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EDITORIAL – Punishment for street criminals is the elephant in the room

An editorial by Mel Rothenburger.

LONG-STANDING CALLS for complex-care facilities are finally being acted upon by the provincial government; unfortunately, Kamloops isn’t part of the picture.

Four complex-care housing sites will be established, all of them in the Lower Mainland. The objective is to provide services to those who need to straighten out their lives.

Advocates for the homeless have been saying that the answer to problems on the street is about much more than housing, and they’re absolutely right. The objective of complex-care housing is to provide wrap-around services for those who need more than a bed.

People with mental-health challenges and/or substance addictions, for example, would have direct access to treatment. The first four facilities at the Coast will serve about 100 people.

Kamloops could use some of those units — there are about three dozen people here who are in need of them.

Given the differences between the Lower Mainland and our part of the province, putting one of the facilities here would have made sense for comparison purposes.

But there’s another issue that needs to be discussed. Accommodation in the four housing projects will be strictly voluntary. The “voluntary” word is emphasized in every discussion about shelters, housing or treatment centres.

It’s the elephant in the room in the ongoing discussion of the housing continuum. The sad fact is that, while we do our best to provide for our street population, some of those we try to help are out-and-out criminals in need of serious rehabilitation.

There seems to be a broken link between social housing, treatment and the justice system. Why shouldn’t those convicted of repeated crimes associated with their addictions and social conditions be sentenced to treatment?

It’s not about rounding people up and throwing them in jail; it’s about closing the circle.

The Province is to be commended for moving in the right direction but it could do much better when it comes to keeping the streets safe.

Mel Rothenburger is a former mayor of Kamloops and a retired newspaper editor. He is a regular contributor to CFJC Today, publishes the ArmchairMayor.ca opinion website, and is a director on the Thompson-Nicola Regional District board. He can be reached at mrothenburger@armchairmayor.ca.

About Mel Rothenburger (9118 Articles)
ArmchairMayor.ca is a forum about Kamloops and the world. It has more than one million views. Mel Rothenburger is the former Editor of The Daily News in Kamloops, B.C. (retiring in 2012), and past mayor of Kamloops (1999-2005). At ArmchairMayor.ca he is the publisher, editor, news editor, city editor, reporter, webmaster, and just about anything else you can think of. He is grateful for the contributions of several local columnists. This blog doesn't require a subscription but gratefully accepts donations to help defray costs.

3 Comments on EDITORIAL – Punishment for street criminals is the elephant in the room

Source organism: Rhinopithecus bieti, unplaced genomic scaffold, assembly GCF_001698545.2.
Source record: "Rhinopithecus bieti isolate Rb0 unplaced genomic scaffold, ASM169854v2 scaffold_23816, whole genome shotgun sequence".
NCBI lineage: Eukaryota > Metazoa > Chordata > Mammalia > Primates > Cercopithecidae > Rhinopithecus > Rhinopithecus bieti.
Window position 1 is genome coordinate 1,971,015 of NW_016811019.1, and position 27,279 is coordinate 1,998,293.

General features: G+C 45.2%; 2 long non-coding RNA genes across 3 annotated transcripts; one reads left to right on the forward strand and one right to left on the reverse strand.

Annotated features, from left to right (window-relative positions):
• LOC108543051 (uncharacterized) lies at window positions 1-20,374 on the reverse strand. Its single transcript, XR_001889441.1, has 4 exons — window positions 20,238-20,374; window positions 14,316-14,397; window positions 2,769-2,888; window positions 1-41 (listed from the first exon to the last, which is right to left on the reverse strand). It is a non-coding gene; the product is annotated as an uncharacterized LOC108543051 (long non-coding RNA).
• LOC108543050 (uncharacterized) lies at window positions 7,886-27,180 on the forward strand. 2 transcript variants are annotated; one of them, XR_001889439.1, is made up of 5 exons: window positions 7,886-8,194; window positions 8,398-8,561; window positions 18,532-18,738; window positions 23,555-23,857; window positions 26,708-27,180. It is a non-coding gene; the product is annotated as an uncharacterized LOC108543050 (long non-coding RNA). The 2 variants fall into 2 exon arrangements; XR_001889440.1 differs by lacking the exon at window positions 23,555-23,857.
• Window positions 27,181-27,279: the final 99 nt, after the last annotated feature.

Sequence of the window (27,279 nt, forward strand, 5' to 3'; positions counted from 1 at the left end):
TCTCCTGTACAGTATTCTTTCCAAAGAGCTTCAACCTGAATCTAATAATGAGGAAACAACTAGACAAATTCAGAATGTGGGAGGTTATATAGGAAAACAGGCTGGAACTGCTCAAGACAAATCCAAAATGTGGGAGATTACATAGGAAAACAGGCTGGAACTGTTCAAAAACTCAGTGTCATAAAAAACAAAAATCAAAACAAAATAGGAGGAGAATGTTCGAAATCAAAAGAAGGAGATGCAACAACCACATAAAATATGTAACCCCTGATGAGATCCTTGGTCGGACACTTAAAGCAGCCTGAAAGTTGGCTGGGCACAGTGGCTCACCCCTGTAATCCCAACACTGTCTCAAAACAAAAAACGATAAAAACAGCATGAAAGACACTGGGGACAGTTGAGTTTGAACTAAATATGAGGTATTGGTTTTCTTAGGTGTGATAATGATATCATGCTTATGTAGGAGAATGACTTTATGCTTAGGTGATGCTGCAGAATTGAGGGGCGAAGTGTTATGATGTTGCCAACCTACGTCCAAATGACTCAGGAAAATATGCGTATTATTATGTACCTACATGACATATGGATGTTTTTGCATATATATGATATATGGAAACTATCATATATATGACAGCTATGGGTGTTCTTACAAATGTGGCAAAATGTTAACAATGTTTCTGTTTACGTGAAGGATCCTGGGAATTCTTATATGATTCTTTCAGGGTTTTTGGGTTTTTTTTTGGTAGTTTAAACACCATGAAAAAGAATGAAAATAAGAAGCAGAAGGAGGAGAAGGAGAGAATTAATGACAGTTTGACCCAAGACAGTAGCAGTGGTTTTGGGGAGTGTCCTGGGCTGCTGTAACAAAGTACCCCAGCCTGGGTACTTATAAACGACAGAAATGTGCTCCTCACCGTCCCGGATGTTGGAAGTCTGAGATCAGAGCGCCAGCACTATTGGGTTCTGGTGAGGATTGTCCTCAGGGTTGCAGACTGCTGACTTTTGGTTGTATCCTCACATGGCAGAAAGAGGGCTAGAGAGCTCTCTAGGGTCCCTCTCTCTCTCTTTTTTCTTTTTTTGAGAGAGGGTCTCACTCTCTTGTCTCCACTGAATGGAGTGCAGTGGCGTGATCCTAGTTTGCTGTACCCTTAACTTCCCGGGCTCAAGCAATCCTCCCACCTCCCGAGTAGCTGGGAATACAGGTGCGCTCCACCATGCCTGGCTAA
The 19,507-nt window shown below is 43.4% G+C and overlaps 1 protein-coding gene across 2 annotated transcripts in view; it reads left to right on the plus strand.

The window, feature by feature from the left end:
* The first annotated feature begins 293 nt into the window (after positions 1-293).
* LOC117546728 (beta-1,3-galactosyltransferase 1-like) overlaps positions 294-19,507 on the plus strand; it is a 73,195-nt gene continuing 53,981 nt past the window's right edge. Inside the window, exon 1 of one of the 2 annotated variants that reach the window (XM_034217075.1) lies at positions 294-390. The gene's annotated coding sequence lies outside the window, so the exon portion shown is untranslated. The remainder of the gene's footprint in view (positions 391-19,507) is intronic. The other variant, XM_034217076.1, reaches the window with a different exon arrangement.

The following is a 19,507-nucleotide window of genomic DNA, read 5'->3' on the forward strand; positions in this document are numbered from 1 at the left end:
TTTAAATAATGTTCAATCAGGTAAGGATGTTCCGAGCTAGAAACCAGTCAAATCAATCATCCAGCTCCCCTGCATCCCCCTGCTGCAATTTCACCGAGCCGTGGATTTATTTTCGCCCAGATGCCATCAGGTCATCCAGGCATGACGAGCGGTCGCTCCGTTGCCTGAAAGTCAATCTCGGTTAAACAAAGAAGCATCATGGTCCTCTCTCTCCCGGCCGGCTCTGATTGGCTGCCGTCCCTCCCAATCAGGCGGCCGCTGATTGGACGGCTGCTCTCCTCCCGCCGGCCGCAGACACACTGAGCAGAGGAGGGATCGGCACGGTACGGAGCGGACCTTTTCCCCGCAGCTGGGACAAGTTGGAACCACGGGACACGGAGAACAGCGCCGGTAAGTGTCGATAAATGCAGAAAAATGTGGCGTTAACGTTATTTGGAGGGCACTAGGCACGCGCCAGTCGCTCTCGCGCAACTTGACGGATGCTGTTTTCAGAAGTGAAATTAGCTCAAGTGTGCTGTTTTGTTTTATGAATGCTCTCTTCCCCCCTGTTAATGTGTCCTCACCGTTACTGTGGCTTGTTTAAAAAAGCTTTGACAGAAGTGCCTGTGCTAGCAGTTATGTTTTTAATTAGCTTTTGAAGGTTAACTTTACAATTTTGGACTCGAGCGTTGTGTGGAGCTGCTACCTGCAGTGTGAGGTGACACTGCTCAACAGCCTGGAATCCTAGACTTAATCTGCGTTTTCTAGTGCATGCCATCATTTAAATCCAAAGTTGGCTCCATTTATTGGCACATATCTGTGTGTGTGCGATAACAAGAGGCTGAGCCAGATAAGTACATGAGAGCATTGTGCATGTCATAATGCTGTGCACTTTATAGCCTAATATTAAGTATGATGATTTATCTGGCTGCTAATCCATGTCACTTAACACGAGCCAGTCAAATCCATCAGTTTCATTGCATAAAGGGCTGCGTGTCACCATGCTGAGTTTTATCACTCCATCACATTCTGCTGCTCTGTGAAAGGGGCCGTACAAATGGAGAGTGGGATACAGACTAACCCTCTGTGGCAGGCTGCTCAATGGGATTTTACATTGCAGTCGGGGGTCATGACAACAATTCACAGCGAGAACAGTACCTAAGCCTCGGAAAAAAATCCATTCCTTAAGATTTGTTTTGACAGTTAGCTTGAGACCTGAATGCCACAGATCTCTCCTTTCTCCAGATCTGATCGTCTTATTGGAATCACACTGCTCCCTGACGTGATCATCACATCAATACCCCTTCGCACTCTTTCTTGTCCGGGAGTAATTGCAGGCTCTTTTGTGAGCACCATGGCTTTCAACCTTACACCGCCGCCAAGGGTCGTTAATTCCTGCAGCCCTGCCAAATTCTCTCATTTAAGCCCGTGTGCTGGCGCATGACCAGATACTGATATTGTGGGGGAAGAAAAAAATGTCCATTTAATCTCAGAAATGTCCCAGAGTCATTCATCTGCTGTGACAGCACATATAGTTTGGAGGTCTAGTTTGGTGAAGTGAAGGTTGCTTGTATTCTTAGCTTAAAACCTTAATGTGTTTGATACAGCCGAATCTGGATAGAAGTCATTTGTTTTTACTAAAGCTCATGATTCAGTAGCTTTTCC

1. I have read the article in KTW reagrding complex care needs for people who have brain injury due to drug use.
    https://www.kamloopsthisweek.com/local-news/level-of-care-needed-means-fewer-churches-offering-shelter-to-homeless-in-kamloops-5002068

    Faith-based institutions are no longer able to provide the complex care needed because volunteers are instead being replaced by trained staff.
    I would question Mr. Mazzotta’s logic in feeling churches are no longer able to care for those who have drug-related brain injuries but it is OK to place those folks within walking distance of a public park that has a kids’ playground.

  2. Street “criminals” (but perhaps almost all criminals) are the result of serious trauma and absolutely unimaginable childhood conditions. We also know the prison system is under challenges. We also know there have been (and continues to this day) bad decisions and/or the lack of decisions made by people in power. Who needs more punishment is an open question in my opinion. But in the former case it is justifiable (a bit) as a matter of survival. What can we say about the latter? What are the justifications for legislative, judiciary and enforcement missteps?

  3. When I was in college I volunteered at a state mental hospital. It was a job I wanted to aspire to…well being a psychiatrist. Anyhow, the place was shut down, as well as most other facilities, and then people complained about vagrants and “weird” people wandering the streets homeless. Where did people think these individuals would go? Even if they weren’t there for criminal activity I can’t imagine they had big loving homes that they decided to leave. The whole thing is absurd and makes my mind spin. I didn’t go into psychiatry, which I still regret, but back then medical school, which meant more college, was a turn off to me. Little did I know I would go to three other colleges over the course of my young adult life and get advanced degrees. I should’ve just gone back then. Oh well….hindsight bias!

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